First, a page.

Options for seeing the Mediterranean: pros and cons explained

Lounge in the late afternoon with your yacht moored stern to a quay in a tiny port on a Greek Island. The world wanders by and, after a cool gin and tonic, you decide it is dinner time.

Across the quay a taverna beckons. Sit with your family at a table covered with the ubiquitous blue and white check table cloth. The chairs are the standard Greek wood and string variety, a little uncomfortable but who cares. You look back across the quay at your boat, a comforting reflection.

There are literally hundreds of Australian owned yachts in the Mediterranean and Caribbean and some of them have shared ownership. Unfortunately, one of the owners usually draws the short straw to arrange the insurance, berthing, repairs and maintenance; often in circumstances where language, cultural misundertandings and time differences make simple things complicated.

Syndicated yacht ownership for cruisers with the time does make financial sense however, because the capital and running costs are shared and it is definitely cheaper than long term charter. Add a professional manager to the equation and the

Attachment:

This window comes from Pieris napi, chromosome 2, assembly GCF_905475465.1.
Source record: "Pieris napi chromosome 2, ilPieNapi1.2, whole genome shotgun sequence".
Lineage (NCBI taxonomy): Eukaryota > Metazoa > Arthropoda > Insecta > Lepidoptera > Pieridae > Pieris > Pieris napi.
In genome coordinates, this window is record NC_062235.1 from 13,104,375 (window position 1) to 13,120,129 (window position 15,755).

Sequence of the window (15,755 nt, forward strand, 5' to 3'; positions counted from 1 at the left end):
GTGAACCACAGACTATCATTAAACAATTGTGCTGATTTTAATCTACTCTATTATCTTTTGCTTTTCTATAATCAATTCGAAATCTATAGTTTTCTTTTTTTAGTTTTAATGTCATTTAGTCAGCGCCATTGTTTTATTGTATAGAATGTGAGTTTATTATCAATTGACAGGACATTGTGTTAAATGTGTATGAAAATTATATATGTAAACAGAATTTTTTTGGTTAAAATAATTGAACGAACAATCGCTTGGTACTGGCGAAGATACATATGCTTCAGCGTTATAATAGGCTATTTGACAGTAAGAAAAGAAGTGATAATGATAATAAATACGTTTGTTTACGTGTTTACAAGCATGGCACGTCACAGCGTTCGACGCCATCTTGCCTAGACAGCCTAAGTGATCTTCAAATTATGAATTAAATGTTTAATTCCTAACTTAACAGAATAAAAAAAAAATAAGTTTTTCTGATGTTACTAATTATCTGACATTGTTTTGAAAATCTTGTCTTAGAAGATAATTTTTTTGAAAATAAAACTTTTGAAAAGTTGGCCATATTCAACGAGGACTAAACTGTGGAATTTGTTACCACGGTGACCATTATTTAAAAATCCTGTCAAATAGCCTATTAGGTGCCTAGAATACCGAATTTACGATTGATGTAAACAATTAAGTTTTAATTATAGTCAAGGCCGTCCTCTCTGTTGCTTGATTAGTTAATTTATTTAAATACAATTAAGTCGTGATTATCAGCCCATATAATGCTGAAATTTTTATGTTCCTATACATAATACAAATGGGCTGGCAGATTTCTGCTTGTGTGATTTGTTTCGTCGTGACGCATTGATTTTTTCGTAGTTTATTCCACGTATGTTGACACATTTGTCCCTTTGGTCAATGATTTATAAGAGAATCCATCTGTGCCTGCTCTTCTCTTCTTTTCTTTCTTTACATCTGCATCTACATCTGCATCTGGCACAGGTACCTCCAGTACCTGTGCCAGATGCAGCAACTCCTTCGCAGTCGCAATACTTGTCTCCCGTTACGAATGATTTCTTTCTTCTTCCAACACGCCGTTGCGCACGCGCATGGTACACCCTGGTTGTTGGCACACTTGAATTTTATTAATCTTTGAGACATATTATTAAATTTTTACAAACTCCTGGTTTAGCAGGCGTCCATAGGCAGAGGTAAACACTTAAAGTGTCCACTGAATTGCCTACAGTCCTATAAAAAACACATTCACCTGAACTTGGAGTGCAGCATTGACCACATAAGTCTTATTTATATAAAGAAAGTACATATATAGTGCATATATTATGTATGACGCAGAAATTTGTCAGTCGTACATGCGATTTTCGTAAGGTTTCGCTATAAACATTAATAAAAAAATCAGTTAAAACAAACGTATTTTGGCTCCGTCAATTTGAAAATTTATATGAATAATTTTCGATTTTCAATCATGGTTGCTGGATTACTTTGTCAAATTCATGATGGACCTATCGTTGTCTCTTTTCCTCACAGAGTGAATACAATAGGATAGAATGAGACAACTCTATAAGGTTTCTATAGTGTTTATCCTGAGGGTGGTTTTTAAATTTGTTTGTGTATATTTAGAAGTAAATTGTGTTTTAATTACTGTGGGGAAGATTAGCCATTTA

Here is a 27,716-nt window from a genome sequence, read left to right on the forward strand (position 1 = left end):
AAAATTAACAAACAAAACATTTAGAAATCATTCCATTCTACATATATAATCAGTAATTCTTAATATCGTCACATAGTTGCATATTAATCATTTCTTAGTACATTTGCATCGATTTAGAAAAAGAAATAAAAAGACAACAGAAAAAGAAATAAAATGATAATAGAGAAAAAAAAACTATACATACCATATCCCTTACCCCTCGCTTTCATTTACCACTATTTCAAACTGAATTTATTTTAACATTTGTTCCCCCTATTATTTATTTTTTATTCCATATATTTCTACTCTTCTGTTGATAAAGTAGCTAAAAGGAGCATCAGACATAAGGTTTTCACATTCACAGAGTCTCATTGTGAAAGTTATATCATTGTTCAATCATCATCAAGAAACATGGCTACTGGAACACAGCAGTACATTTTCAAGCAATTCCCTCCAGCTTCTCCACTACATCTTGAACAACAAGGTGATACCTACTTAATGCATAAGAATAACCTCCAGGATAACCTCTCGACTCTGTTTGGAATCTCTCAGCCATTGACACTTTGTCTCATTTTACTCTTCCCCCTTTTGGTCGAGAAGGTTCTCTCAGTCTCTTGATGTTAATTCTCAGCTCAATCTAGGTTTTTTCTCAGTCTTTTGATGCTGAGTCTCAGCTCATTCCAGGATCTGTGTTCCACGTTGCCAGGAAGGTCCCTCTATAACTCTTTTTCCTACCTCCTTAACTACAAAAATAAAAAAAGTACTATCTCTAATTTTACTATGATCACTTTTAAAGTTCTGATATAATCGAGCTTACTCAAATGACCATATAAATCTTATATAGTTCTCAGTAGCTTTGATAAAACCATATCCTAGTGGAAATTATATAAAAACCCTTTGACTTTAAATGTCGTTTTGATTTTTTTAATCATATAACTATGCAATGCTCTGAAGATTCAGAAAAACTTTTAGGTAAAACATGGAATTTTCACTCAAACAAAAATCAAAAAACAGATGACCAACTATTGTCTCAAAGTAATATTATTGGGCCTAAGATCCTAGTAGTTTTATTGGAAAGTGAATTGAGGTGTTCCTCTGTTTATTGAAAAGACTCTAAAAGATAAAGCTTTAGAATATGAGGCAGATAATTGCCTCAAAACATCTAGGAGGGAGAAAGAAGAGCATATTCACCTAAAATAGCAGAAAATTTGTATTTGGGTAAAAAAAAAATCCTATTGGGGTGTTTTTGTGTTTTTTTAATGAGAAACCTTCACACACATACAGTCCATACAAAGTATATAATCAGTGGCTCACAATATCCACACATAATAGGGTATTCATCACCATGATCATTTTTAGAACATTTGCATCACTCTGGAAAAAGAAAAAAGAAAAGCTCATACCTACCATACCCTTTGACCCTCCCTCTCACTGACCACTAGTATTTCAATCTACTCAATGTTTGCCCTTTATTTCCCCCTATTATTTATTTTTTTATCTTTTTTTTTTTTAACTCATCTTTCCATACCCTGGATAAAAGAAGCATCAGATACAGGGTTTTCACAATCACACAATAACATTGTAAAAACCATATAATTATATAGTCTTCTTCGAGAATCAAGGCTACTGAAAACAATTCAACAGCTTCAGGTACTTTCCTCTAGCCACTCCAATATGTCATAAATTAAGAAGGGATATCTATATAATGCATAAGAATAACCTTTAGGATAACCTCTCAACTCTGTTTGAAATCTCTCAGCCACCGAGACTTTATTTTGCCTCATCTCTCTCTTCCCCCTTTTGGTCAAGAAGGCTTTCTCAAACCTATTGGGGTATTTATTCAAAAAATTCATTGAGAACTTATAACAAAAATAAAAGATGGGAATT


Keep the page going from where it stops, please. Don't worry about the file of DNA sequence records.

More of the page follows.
whole exercise becomes simple.

Following is an actual example of a new Hanse 575 going to the Mediterranean this summer:

The Hanse 575 has a three cabin owner configuration, rarely seen on charter yachts. It is of high specification including teak deck, electric winches, full air conditioning, and a dishwasher, among a host of other extras. Only the owners of this yacht will use it, it is not available for open charter.

If it was on a single-owner basis the combined annual capital and running costs for this yacht would be close to $150,000 and the boat would probably lay idle for a big part of the year. For example I have a friend who has owned a boat in the Mediterranean for the last three years and he has used it for maybe twenty weeks during those three years. During the rest of the time the yacht has been a pen in the marina in Marmaris or in dry storage.